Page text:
Effective STEM Instruction Defined

It's hard to create change. It's hard to see success the way the next generation science standards (NGSS) call for when we begin getting stuck in limiting ideas such as:

  • What we think children are capable of
  • What we think we need to do to "cover the standards"
  • What we think we need to do in order to teach to the test

In other words, we get stuck in a traditional environment. If we want to truly embrace the "power of yet" and create an environment in which effective STEM instruction can really take root, we must move away from these limiting ideas and toward a true science and engineering climate.

Traditional Model of Science Instruction:

Traditional Science Class Model

The traditional science class is not a place to cope with mistakes, because it values only the yes-or-no ability to mirror facts, repeat demonstrates and summarize phenomena. You either can or you can't. There's only one type of mistake: Not remembering. Not behaving. Not following along. Not doing as you're told.

What really matters to student success is setting up that next generation environment. When we're stuck in the traditional model, we have to ask ourselves, "Is this a place where children are learning to cope with mistakes? Are they learning to take risks? Are they learning to develop skills and use those skills to answer questions and solve problems appropriately? Is that how we're defining proficiency, or are we defining proficiency in a traditional sense, where students have only to mirror back what they have heard or seen in science class—the facts of science and engineering?"

In this traditional model, is there really any more than one kind of mistake a child can make? The short answer is no. The only mistake is not remembering, behaving, following along or doing what you're told. Students never learn how to cope with mistakes in this traditional environment, because making one is embarrassing and sure proof of failure. They don't learn a growth mindset in this model or how to use mistakes positively. They never learn that taking risks is a growth mechanism—what real scientists and engineers do every day.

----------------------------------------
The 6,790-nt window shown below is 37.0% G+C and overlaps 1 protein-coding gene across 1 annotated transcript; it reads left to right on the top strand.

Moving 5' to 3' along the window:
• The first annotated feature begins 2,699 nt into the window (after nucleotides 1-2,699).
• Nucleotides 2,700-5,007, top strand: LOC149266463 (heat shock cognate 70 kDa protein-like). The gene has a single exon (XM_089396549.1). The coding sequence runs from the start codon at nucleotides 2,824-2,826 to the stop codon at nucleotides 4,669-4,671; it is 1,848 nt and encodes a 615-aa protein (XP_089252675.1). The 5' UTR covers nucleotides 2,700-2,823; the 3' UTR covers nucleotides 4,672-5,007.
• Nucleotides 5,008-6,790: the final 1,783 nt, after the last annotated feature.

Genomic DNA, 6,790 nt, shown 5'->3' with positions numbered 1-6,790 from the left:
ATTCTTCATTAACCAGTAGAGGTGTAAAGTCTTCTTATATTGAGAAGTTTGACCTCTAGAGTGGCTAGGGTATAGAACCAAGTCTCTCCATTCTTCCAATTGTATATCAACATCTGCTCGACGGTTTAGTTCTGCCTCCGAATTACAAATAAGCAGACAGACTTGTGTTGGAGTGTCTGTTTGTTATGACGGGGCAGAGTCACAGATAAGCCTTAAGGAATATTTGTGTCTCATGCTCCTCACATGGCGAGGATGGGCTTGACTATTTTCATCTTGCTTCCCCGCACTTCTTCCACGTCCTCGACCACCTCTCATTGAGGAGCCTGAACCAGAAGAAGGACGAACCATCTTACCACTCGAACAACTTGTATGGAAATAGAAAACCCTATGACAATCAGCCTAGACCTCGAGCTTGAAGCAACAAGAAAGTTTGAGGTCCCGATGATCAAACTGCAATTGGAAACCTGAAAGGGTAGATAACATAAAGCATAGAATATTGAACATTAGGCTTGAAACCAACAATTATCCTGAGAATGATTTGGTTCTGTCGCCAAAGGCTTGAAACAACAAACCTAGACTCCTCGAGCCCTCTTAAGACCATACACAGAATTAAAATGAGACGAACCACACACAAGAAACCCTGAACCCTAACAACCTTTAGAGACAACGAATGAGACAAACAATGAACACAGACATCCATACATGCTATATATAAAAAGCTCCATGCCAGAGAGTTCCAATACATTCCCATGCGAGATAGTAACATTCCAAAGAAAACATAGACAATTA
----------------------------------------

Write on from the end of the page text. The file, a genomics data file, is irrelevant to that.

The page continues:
In a next generation science class, students must be challenged in order to develop new skills and learn to innovate.

When you think about creating a true next generation science class, you have to think about the power of yet and challenging student skills, because that is the only way they learn. Skills should not be seen as set in stone; the skills we have today are not the only skills we will ever have. We can build on those skills. We can refine them. We can add to them. It's not a function of our IQ. It's actually a function of our effort. Angela Dweck, through her research at West Point, says that talent is quite common. It's what you do with your talent that predicts your success.

Any one student may have a particular socio-economic status, or a particular vacation budget, or a particular IQ to start with, but what they do with those innate privileges is a result of the effort and the persistence they put in as well as the habits that they form. That's where instructors can intercede and intervene for children in the classroom and create an inquiry environment like the one you see in the pictures above. This classroom is one in which students are actually engaged in using their knowledge, developing those skills, and developing their knowledge to try and solve problems and answer questions. This can be true whether they're second graders, sixth graders or even high schoolers.

The Next Generation Full Inquiry Environment

Next Generation Model of Inquiry

In a next generation environment, everyone is uncertain of the outcome, everyone has to try to use their skills to develop and use what they know,  and everyone is trying to solve a problem or answer a question to the best of their ability. If a mistake happens, it's an opportunity to learn and use that information.